The power of music and athletics

Teresa Dulac

Sports Editor

I love music. I am a music addict, if you will. I listen to music every day, but especially when I’m running or exercising. I can’t go to the gym without my headphones, and running without music is like running with 20-pound weights on my feet.

When practicing with my lacrosse team, we always make sure to have a speaker and a good playlist on hand. When our speaker dies 20 minutes into practice, as it usually does, our groans are heard loud and far.

Why is this? Why do we like listening to music when working out or doing physical activity? This question has been asked before, and lots of different studies have been done on the answer. Music can be used as a stimulant or a sedative. It enhances one’s mood, builds confidence and improves muscle control. Music can enhance athletic performance on many levels.

A quote by Costas Karageorghis, who has spent 25 years studying music and its influence on the brain, says, “When the brain is listening to music, it lights up like a Christmas tree. It’s an ideal stimulus because it reaches (parts of the brain) that can’t easily be reached.”

Karageorghis’ research has shown how music regulates moods and helps those listening to filter out distractions. He says that music can be like a performance-enhancing drug. It’s just that intoxicating.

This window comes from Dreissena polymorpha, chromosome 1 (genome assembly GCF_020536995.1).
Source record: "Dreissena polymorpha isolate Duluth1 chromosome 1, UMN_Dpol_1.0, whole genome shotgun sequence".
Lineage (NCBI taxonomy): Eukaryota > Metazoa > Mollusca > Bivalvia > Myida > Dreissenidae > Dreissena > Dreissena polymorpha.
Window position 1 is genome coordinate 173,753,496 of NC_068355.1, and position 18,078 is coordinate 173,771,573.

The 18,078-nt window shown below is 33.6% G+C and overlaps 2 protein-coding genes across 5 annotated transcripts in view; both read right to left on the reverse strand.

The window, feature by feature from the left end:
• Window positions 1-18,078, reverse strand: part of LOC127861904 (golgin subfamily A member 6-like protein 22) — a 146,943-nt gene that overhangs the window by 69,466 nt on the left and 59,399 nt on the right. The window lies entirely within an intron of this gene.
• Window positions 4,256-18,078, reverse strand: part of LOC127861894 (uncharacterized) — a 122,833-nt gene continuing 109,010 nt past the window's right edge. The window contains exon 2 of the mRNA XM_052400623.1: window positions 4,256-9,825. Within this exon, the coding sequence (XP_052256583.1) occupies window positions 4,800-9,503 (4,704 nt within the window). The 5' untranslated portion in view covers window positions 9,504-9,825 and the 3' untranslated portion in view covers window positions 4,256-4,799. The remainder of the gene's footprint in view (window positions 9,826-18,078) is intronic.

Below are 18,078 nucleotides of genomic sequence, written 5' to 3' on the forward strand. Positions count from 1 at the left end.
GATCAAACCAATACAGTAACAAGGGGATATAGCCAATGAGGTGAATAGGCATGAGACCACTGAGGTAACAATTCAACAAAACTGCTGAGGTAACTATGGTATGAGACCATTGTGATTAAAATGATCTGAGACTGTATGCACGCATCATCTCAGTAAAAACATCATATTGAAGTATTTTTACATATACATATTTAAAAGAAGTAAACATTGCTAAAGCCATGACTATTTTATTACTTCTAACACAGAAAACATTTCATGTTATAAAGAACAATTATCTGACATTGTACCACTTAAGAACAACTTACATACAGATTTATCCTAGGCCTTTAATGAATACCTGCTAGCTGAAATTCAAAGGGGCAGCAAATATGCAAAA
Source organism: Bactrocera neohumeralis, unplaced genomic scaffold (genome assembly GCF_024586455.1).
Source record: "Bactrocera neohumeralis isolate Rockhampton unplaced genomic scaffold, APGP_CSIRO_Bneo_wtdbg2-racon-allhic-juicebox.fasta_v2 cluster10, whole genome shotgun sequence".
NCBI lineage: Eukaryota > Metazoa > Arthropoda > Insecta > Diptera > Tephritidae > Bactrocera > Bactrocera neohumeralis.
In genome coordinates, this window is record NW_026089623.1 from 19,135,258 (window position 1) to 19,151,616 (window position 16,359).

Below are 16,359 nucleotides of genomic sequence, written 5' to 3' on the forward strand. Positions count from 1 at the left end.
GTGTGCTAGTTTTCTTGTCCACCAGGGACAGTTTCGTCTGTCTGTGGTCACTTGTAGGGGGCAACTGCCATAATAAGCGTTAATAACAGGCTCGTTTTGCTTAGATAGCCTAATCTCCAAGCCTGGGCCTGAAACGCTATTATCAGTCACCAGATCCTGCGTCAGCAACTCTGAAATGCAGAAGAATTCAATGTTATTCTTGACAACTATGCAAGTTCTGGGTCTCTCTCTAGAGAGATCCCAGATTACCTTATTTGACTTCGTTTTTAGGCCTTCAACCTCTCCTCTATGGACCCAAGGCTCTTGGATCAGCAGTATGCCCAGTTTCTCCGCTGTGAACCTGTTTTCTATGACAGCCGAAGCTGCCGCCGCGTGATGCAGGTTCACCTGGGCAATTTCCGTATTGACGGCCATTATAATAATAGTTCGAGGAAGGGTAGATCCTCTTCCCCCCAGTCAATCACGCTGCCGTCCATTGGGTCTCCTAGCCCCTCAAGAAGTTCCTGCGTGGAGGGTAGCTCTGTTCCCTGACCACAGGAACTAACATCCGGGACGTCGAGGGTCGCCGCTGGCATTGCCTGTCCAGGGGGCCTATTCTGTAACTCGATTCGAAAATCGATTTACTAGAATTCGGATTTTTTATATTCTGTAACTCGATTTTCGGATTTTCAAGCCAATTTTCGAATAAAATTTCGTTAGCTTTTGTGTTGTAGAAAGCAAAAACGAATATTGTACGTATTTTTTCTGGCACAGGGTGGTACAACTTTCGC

Nathan Keith Schrimsher, a 2016 Olympian competing for Team USA, listened to “One Day Too Late” during his last competition. He said, “It just put me into an attitude to not quit and to give everything I have to make my life matter.”

If music can spark such strong words from an Olympian athlete, it must be doing something.

Not only does music affect your brain, but it affects your body as well. Music makes you want to move. Yes, this is quite obvious, as dancing goes hand in hand with music. But research has shown that syncing the tempo of music with an athlete’s heart rate improves stamina, speed and athletic performance.

One reason I love listening to music when exercising is that I can’t hear myself breathing hard. Music takes our mind off of fatigue and helps us perform more efficiently by saving energy. Our mind focuses on the music and the beat, so we don’t think so much about our tired bodies. Music keeps us going longer.

In 2007, the USA Track and Field put into effect a rule that banned the use of headphones and portable audio players at its official races. They did this “to ensure safety and to prevent runners from having a competitive edge.” The fact that this rule was enacted speaks volumes for the power of music.

I rely on music to pump me up for games and workouts and will find myself doing a full 180 if I forget my headphones on the way to the gym. Music can excite and hype up athletes, but it also does more than that. Music helps to prep the brain for action, which is something athletes are all about.

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